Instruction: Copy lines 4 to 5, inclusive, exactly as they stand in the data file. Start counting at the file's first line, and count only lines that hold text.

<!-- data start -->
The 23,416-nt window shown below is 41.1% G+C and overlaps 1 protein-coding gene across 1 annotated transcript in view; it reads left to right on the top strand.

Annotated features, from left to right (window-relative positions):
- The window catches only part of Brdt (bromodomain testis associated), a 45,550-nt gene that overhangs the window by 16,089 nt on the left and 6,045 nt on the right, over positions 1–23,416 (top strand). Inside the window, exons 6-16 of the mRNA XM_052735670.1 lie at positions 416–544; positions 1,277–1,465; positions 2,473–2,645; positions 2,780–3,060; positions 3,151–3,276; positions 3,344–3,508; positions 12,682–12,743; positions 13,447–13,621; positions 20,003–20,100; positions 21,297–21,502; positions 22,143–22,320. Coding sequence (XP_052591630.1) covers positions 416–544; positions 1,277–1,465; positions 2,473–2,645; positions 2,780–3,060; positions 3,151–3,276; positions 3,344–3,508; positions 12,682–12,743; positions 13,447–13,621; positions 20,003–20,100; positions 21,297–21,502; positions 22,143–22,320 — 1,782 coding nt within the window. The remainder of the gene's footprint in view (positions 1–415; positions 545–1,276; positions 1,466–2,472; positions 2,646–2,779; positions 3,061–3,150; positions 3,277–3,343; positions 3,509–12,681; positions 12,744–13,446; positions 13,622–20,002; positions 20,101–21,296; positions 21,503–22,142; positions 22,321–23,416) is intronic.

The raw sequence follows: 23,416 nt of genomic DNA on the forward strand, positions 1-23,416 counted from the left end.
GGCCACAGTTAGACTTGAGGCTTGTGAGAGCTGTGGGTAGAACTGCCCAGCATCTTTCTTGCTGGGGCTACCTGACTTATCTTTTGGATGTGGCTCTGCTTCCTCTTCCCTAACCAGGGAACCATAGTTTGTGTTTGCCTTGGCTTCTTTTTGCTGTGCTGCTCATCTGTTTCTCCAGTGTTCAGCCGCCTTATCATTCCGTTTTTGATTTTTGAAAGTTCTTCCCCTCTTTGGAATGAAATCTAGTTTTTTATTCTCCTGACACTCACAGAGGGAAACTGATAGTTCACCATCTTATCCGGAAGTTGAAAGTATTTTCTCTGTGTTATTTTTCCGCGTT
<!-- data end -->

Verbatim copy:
The raw sequence follows: 23,416 nt of genomic DNA on the forward strand, positions 1-23,416 counted from the left end.
GGCCACAGTTAGACTTGAGGCTTGTGAGAGCTGTGGGTAGAACTGCCCAGCATCTTTCTTGCTGGGGCTACCTGACTTATCTTTTGGATGTGGCTCTGCTTCCTCTTCCCTAACCAGGGAACCATAGTTTGTGTTTGCCTTGGCTTCTTTTTGCTGTGCTGCTCATCTGTTTCTCCAGTGTTCAGCCGCCTTATCATTCCGTTTTTGATTTTTGAAAGTTCTTCCCCTCTTTGGAATGAAATCTAGTTTTTTATTCTCCTGACACTCACAGAGGGAAACTGATAGTTCACCATCTTATCCGGAAGTTGAAAGTATTTTCTCTGTGTTATTTTTCCGCGTT